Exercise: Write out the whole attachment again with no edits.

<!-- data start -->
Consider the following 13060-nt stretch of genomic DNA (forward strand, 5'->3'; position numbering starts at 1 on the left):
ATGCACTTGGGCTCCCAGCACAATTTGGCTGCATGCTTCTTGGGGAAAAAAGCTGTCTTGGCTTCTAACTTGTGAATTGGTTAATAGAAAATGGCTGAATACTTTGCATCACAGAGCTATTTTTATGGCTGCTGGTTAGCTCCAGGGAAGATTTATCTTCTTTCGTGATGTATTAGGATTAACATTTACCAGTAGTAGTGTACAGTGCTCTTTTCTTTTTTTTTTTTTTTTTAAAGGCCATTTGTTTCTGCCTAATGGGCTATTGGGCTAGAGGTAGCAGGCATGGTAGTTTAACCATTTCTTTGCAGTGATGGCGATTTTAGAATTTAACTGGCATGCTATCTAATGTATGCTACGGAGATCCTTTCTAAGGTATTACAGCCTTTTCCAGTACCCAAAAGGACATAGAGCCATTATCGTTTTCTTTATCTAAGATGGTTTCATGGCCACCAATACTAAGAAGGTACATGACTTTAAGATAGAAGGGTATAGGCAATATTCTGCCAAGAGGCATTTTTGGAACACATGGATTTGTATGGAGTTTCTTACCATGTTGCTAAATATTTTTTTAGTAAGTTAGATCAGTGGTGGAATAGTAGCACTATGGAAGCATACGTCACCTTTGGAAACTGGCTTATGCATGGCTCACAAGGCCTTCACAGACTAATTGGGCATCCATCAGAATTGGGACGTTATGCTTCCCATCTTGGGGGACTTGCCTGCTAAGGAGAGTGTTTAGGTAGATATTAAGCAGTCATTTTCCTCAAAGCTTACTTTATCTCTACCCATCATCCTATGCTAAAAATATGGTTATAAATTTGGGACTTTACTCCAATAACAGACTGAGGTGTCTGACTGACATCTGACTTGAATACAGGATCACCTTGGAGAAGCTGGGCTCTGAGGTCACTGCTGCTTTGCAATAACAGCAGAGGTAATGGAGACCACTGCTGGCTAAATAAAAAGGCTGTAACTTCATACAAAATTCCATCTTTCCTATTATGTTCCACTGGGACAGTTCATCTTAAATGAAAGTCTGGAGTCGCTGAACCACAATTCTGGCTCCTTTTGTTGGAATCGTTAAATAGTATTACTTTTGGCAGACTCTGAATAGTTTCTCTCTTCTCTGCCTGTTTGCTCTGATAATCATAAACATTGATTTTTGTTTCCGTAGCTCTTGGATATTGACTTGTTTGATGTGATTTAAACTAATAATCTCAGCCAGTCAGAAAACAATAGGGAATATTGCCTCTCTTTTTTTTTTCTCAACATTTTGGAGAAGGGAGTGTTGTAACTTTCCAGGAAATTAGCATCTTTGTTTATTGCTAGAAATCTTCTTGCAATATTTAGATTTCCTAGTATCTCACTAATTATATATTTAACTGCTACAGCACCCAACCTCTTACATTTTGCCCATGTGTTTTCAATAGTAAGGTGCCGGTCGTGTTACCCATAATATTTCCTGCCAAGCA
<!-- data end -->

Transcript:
Consider the following 13060-nt stretch of genomic DNA (forward strand, 5'->3'; position numbering starts at 1 on the left):
ATGCACTTGGGCTCCCAGCACAATTTGGCTGCATGCTTCTTGGGGAAAAAAGCTGTCTTGGCTTCTAACTTGTGAATTGGTTAATAGAAAATGGCTGAATACTTTGCATCACAGAGCTATTTTTATGGCTGCTGGTTAGCTCCAGGGAAGATTTATCTTCTTTCGTGATGTATTAGGATTAACATTTACCAGTAGTAGTGTACAGTGCTCTTTTCTTTTTTTTTTTTTTTTTAAAGGCCATTTGTTTCTGCCTAATGGGCTATTGGGCTAGAGGTAGCAGGCATGGTAGTTTAACCATTTCTTTGCAGTGATGGCGATTTTAGAATTTAACTGGCATGCTATCTAATGTATGCTACGGAGATCCTTTCTAAGGTATTACAGCCTTTTCCAGTACCCAAAAGGACATAGAGCCATTATCGTTTTCTTTATCTAAGATGGTTTCATGGCCACCAATACTAAGAAGGTACATGACTTTAAGATAGAAGGGTATAGGCAATATTCTGCCAAGAGGCATTTTTGGAACACATGGATTTGTATGGAGTTTCTTACCATGTTGCTAAATATTTTTTTAGTAAGTTAGATCAGTGGTGGAATAGTAGCACTATGGAAGCATACGTCACCTTTGGAAACTGGCTTATGCATGGCTCACAAGGCCTTCACAGACTAATTGGGCATCCATCAGAATTGGGACGTTATGCTTCCCATCTTGGGGGACTTGCCTGCTAAGGAGAGTGTTTAGGTAGATATTAAGCAGTCATTTTCCTCAAAGCTTACTTTATCTCTACCCATCATCCTATGCTAAAAATATGGTTATAAATTTGGGACTTTACTCCAATAACAGACTGAGGTGTCTGACTGACATCTGACTTGAATACAGGATCACCTTGGAGAAGCTGGGCTCTGAGGTCACTGCTGCTTTGCAATAACAGCAGAGGTAATGGAGACCACTGCTGGCTAAATAAAAAGGCTGTAACTTCATACAAAATTCCATCTTTCCTATTATGTTCCACTGGGACAGTTCATCTTAAATGAAAGTCTGGAGTCGCTGAACCACAATTCTGGCTCCTTTTGTTGGAATCGTTAAATAGTATTACTTTTGGCAGACTCTGAATAGTTTCTCTCTTCTCTGCCTGTTTGCTCTGATAATCATAAACATTGATTTTTGTTTCCGTAGCTCTTGGATATTGACTTGTTTGATGTGATTTAAACTAATAATCTCAGCCAGTCAGAAAACAATAGGGAATATTGCCTCTCTTTTTTTTTTCTCAACATTTTGGAGAAGGGAGTGTTGTAACTTTCCAGGAAATTAGCATCTTTGTTTATTGCTAGAAATCTTCTTGCAATATTTAGATTTCCTAGTATCTCACTAATTATATATTTAACTGCTACAGCACCCAACCTCTTACATTTTGCCCATGTGTTTTCAATAGTAAGGTGCCGGTCGTGTTACCCATAATATTTCCTGCCAAGCA